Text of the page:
2001 Lingenfelder Großkarlbacher Osterberg Riesling Spätlese

It's electric! Dark n' deep gold - spraying viscous wafts of 93 octane premium petrol, sharp key lime spritz, and ripe Georgia peach. Grab a few white flowers, toss'em in the blender and puree some flamboyant apricot preserves. Now, add in sugary egg yolks, salty pistachios and some fresh shaved truffle. Whoo awww... Ride the Rhine river to Pfalz and get some! I had the chance to meet Ranier Lingenfelder, proprietor, at the New York Wine Expo back in February, and this guy's family has been doing Riesling since the 14th century. Trust the tradition.

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1998 R. López de Heredia Rioja Rosado Gran Reserva Viña Tondonia

This summer, I was hot for Lopez de Heredia and yet, I missed my opportunity to purchase this wine when it was first released. So, tonight - I jumped when my local Sommelier pointed out something special on the list: The 1998 R. López de Heredia Rioja Rosado Gran Reserva Viña Tondonia. Excuse me? Yeah, it's a mouthful. Even before opening, the color seduces you ... In the glass, vibrant peach rust hues lure you into the bouquet of sweet marzipan, bright red fruit, warmed sawdust, dried apricot, peach cobbler and deep, wet sandy notes. The briny minerality is scary ... Think of laying on a warm, wet beach towel, fresh out of the ocean. If I were blind, I'd guess this as a red. So full, the mouthfeel is unreal. Tart cherry flavors yield to cinnamon spice and as the roller coaster undulates up and down, we're lead from cranberry to wet and woolly sour lactic funk - butter milk notes give me flashbacks of Joly's Coulée de Serrant but, this isn't the Loire my friends... No, no. Twelve years of careful and calculated age show what precision oxidation does to dress up this Rioja cuvée. 60% Grenache, 30% Tempranillo, and 10% Viura intermingle playfully on the tongue and leave you in an mild aldehydic, Jerez like trance as the ethereal marzipan reemerges - morphing into a mature, restrained nuttiness ... Up and down and indeed, well worth the ride!

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A Visit to Spring Mountain Vineyard

While in Napa this past July, my palate began to dream... Vivid and fermented thoughts of rich mountain fruit dominated the reverie. Knowing this urge couldn't be restrained, I quickly found my way to Spring Mountain Vineyard, and my palate was thankful.
Taken directly from the source: "Spring Mountain Vineyard is an 850 acre estate of forest and vineyard on the eastern slopes of Spring Mountain which rises behind the town of Saint Helena. The vineyard occupies about 226 acres of the estate and is broken into 135 small and separate hillside vineyard blocks. Each small block and slope has a unique soil, exposure to the sun, and microclimate."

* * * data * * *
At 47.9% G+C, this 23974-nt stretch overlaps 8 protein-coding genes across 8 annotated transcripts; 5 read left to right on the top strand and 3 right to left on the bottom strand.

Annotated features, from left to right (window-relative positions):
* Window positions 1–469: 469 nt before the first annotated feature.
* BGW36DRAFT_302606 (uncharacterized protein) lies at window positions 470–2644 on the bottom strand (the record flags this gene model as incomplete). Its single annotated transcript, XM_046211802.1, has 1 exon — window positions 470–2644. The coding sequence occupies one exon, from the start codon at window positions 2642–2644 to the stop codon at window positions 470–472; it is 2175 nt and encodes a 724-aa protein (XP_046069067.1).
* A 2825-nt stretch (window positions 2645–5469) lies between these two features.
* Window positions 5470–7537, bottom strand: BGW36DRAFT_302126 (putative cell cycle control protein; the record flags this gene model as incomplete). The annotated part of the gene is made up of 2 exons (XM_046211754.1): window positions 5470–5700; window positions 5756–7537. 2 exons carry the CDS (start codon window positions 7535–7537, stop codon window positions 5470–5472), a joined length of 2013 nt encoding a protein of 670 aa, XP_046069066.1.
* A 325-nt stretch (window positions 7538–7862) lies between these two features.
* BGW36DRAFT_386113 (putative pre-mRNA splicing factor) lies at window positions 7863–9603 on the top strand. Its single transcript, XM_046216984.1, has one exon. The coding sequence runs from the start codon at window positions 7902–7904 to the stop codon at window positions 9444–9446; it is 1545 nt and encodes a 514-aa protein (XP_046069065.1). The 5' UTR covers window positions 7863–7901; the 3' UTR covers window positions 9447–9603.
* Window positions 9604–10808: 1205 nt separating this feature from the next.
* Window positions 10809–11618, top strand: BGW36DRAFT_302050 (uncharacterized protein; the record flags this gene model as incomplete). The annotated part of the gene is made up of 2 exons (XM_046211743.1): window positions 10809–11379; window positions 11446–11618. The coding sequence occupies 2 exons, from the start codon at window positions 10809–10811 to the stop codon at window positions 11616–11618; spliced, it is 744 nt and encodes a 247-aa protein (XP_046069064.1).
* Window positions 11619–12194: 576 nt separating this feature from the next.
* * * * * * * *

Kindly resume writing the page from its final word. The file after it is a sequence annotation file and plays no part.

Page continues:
When I arrived, it was a beautiful day, the sun beat down and I couldn't have asked for better hospitality. The pleasure of sampling a serious line-up of wine was soon to be mine.
We started with a refreshing 2007 Spring Mountain Vineyard Sauvignon Blanc. Barrel fermentation and sur-lie batonnage give the crisp juice a delightfully rich nuance. From here, we moved onto the decadent 2001 Elivette. From the famed '01 vintage, this Gobelet-grown wine packs serious depth while offering seamless, elegant fruit and a velvety, prolonged finish.
We ended with a very special library release, the storied 1993 Spring Mountain Vineyard Cabernet Sauvignon. With only 760 cases made, this treat was rare. A blend of Cabernet Sauvignon 76%, Merlot 13%, and Cabernet Franc 11%, marry together from separate blocks transforming into something more than the sum of its parts. Still impressively young, the first release from the new estate, sets the bar high with a sweet kiss of cedar folded with classic blackberry, minty dark chocolate, and lead-wrapped earthy goodness.
As outlined on their website, "Spring Mountain Vineyard's goal is to produce exceptional wines that showcase powerful mountain fruit that through gentle and graceful winemaking produces wine with elegance and strength." Given Spring Mountain's cool, rainy climate compared to other AVAs, the vineyard's vertical goblet trellising and resulting low yields, I find these vines produce wines that sing!
Should you find yourself in Napa, California in search of wine from serious mountain fruit - I suggest you find your way to Spring Mountain Vineyard and taste the dream.
Photos & film by: Fermented Thoughts
Music by: Tom Petty & The Heartbreakers
Source: Spring Mountain Vineyard


"Furmint-ed" Thought: Tokaji

Fur-what? Look people, wine can be confusing. Deal with it, I know I am. One bottle at a time. So many complexities: different countries, classifications, grape types, growths, regions, laws, wine making styles, minimum blending and aging requirements, terminology, terrior, sulfites, what to pair it with, how much you can drink before getting "rotten", etc... Part of our quest here at Fermented Thoughts is to educate and perhaps, at times - to turn you onto something new.